As I mentioned earlier, there is still no national program that has been implemented that allows for transfer of and/or access to data among institutions. However, efforts towards this have been in the works for several years.
The Department of Health (DOH) and Department of Science and Technology (DOST) have signed a Joint National Governance on eHealth. These two departments are the leads in attaining the vision of the Philippine eHealth Strategic Framework and Plan (PeHSFP).
The main purpose of the PeHSFP is to describe how the eHealth vision will be achieved to guide national coordination and collaboration, as well as set a clear direction and guidance to the ongoing future eHealth activities in the country. And that vision is that …
By 2020, eHealth will enable widespread access to health care services, health information, and secure share and exchange patients’ information in support to a safer, quality health care, more equitable and responsive health system for all Filipino people by transforming the way information is used to plan, manage, deliver, and monitor health services.
In particular, one of the tools to achieve the vision will be through the Philippine Health Information Exchange (PHIE), which I already briefly discussed in this blog post. The key words here are standards and interoperability because the PHIE is a platform that allows authorized users to gain access to health information and share it across geographical and health sector boundaries. It is also a means for implementation of innovative ways to deliver health services and information. As long as the data are entered via a standardized format, they can be integrated into the system and later accessed. Examples of information which could be exchanged through the PHIE are demographics, health profiles, care plans, prescriptions, test orders and results, referrals, etc. Basically, it integrates all the different sources of health data (from the different EMRs – whether from private or public institutions, from urban or local areas – and different databases, etc.) into a national platform that is accessible to health consumers, health care providers, health care managers, policy makers, and researchers.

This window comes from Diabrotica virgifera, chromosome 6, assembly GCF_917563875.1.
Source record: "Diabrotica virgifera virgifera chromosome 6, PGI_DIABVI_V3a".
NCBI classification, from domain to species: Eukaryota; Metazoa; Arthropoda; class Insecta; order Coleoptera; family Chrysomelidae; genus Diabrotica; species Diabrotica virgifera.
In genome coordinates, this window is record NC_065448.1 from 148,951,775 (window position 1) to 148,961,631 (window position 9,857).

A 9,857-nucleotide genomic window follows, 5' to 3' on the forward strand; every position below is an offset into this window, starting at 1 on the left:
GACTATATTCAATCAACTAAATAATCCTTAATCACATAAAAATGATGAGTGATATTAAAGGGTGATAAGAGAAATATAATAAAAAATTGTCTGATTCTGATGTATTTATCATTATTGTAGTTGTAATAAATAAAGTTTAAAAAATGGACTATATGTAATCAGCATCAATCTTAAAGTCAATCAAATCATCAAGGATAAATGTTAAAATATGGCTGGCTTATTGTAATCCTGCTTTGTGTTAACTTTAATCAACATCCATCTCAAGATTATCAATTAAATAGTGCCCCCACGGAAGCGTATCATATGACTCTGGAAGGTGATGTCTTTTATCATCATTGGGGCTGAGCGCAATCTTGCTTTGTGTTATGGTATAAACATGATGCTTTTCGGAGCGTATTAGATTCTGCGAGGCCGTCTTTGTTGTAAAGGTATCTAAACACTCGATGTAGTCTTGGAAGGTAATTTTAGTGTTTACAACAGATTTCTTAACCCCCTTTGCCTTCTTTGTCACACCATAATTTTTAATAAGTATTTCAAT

Health Information Exchange Diagram (DOH, 2014)
Specific to the health consumers, the idea is also for them (i.e. patients) to have controlled access to their individual health data, and for them to have the capacity to manage their health records. This step, I think, is crucial for empowering the Filipino people when it comes to taking charge of their health, since they will be more active players.
I sincerely hope that we achieve the eHealth vision by 2020. In particular, I’m very much interested in the full scale deployment of the PHIE because I think it would be a game changer in the way health care is delivered to the Filipino people.
That concludes this week’s blog post. It actually excites me to think that this is the direction we are headed. As a health consumer and a health care provider, I feel that the planned programs are promising.
As always, comments are welcome. Leave them down below and let’s discuss, yes?
- Overview of eHealth by the DOH
- Overview of the Philippine eHealth Strategic Framework and Plan by Ted Herbosa
- Philippine eHealth Strategic Framework and Plan 2014-2020 by the DOH